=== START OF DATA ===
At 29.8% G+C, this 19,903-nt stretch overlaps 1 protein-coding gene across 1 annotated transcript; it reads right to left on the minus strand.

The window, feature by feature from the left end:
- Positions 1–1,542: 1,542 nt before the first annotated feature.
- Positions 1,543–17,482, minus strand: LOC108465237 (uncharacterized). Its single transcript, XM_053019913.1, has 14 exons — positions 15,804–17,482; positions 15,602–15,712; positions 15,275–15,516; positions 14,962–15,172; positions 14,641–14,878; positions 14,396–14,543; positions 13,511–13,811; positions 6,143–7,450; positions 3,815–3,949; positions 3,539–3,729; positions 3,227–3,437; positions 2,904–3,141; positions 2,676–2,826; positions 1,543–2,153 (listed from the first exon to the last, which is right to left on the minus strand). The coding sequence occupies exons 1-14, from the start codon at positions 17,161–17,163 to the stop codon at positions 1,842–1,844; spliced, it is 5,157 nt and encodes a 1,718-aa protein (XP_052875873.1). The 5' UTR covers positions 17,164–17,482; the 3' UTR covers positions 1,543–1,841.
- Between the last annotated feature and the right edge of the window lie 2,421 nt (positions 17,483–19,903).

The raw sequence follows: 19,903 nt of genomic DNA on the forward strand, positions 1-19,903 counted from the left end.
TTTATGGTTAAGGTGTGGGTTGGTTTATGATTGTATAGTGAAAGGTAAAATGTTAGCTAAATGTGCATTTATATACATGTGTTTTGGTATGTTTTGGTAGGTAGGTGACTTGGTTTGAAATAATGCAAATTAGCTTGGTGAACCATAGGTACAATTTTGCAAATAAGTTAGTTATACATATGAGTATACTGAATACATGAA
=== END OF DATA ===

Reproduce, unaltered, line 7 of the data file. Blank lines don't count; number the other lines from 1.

TTTATGGTTAAGGTGTGGGTTGGTTTATGATTGTATAGTGAAAGGTAAAATGTTAGCTAAATGTGCATTTATATACATGTGTTTTGGTATGTTTTGGTAGGTAGGTGACTTGGTTTGAAATAATGCAAATTAGCTTGGTGAACCATAGGTACAATTTTGCAAATAAGTTAGTTATACATATGAGTATACTGAATACATGAA